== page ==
Three new reviews for Talus and the Frozen King hit the airwaves this week:
Talus, with his Holmes-like attributes, is a familiar character: preternaturally observant, highly rational, super deductive, a lover of puzzles, often condescending (though not, it seems, purposely or cruelly so), a sharp taskmaster and teacher, and quite at sea when it comes to the emotional side of human equations. The twist, and it’s a good one, is that this detective is also a bard, and so is quite free with his words, which are less poetic/lyrical than one might expect, but often are layered in metaphor/allegory. Edwards makes fine use of the story within a story concept, as Talus offers up several tales, none of them of any great length, but all of them having undercurrents of truth that linger long after the telling.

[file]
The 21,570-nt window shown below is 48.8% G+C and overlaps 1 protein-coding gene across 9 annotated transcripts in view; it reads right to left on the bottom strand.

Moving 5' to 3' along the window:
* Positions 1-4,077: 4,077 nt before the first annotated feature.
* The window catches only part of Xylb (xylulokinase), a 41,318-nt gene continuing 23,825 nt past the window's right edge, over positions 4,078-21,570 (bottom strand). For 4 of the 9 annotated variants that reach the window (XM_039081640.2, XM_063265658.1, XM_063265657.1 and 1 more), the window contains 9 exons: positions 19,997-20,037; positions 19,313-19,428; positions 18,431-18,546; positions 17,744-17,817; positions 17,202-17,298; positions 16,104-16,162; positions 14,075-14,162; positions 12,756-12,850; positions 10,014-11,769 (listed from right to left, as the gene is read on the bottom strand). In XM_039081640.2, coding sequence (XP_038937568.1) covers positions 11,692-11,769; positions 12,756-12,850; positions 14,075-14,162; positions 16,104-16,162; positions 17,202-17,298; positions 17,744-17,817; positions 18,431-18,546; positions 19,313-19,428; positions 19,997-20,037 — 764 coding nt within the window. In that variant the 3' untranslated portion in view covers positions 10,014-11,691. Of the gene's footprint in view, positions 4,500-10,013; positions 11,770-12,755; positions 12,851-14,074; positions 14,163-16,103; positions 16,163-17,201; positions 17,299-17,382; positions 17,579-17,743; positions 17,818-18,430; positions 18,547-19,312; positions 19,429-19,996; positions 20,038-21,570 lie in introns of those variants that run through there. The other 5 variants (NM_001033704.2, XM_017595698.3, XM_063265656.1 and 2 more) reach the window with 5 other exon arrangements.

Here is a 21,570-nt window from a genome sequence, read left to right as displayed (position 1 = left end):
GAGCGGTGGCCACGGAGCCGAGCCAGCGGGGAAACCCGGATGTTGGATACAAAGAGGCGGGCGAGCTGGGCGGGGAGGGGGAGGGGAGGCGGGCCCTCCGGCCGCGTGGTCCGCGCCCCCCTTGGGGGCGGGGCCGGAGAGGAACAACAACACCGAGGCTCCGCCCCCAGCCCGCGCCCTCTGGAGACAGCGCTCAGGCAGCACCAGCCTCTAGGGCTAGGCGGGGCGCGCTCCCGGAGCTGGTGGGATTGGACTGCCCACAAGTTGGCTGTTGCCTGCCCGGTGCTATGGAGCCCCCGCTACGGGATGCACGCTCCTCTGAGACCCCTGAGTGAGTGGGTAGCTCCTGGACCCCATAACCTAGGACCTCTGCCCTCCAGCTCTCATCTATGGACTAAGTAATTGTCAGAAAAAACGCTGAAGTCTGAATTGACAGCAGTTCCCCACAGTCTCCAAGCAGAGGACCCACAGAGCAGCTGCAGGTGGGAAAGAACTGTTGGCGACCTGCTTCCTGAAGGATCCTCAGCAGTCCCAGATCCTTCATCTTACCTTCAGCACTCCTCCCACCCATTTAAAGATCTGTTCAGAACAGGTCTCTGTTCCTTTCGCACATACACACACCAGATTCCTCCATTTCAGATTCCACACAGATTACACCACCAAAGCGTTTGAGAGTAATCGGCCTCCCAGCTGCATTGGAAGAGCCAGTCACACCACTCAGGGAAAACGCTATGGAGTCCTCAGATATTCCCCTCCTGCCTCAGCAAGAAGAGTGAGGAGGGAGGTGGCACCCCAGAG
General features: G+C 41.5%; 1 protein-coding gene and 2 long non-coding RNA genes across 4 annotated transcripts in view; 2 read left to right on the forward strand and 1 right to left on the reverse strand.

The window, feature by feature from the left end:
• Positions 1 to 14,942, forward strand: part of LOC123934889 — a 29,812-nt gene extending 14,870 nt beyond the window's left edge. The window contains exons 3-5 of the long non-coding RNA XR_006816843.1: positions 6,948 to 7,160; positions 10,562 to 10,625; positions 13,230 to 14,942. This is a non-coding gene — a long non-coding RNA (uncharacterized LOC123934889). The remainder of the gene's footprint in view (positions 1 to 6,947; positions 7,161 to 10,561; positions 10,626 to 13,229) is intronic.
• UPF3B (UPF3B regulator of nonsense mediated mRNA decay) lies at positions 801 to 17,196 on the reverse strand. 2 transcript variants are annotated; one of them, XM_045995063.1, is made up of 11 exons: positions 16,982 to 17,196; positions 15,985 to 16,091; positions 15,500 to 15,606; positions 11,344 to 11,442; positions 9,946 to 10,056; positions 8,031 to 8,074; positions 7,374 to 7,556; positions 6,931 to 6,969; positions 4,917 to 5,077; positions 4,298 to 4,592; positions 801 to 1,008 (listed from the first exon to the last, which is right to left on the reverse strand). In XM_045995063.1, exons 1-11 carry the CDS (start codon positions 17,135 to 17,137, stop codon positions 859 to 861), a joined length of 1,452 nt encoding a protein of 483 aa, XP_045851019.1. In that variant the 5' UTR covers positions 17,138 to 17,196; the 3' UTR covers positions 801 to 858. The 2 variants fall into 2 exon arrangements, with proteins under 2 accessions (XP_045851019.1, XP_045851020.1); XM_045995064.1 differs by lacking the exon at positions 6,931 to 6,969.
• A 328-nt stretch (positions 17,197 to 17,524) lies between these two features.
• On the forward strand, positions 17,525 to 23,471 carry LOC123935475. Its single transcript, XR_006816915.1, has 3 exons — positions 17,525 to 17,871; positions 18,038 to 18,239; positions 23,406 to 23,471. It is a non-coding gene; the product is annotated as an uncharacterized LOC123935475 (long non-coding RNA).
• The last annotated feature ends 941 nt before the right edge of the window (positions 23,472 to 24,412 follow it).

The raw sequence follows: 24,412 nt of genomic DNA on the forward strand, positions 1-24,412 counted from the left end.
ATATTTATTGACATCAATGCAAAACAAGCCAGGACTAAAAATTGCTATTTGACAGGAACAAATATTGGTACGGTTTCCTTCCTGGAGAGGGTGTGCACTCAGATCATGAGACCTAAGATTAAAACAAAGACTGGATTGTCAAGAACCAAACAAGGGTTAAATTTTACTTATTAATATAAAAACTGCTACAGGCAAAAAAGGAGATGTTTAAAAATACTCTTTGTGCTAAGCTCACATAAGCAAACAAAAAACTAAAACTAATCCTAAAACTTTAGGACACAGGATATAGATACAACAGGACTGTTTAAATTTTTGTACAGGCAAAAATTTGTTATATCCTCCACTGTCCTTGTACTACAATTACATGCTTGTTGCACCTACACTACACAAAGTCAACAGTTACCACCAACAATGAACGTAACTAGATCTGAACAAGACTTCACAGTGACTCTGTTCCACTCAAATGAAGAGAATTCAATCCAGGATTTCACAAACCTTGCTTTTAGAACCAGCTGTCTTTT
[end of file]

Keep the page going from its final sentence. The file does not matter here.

SFF World (review by NE White)
The writing is clear, concise, and the plot moves forward at a satisfactory pace. I like Bran. He’s the down-to-earth counterpoint to Talus’ brilliant mind. The story is (mostly) told from Bran’s point of view and I really sympathized with his plight. The loss of a loved one, no matter what ice-age you may be in, is a terrible thing. Reading about him coming to terms with that loss added a texture to this story that I wasn’t expecting.
SF Crowsnest (review by John Rivers)
I enjoyed Talus And The Frozen King as an evocative and thoughtful introduction to a new detective and series. The setting and environment are the true stars of the book, the harsh landscape doing the struggling community no favours. Edwards writes well and manages his characters in such a way to keep you guessing until the mystery is solved.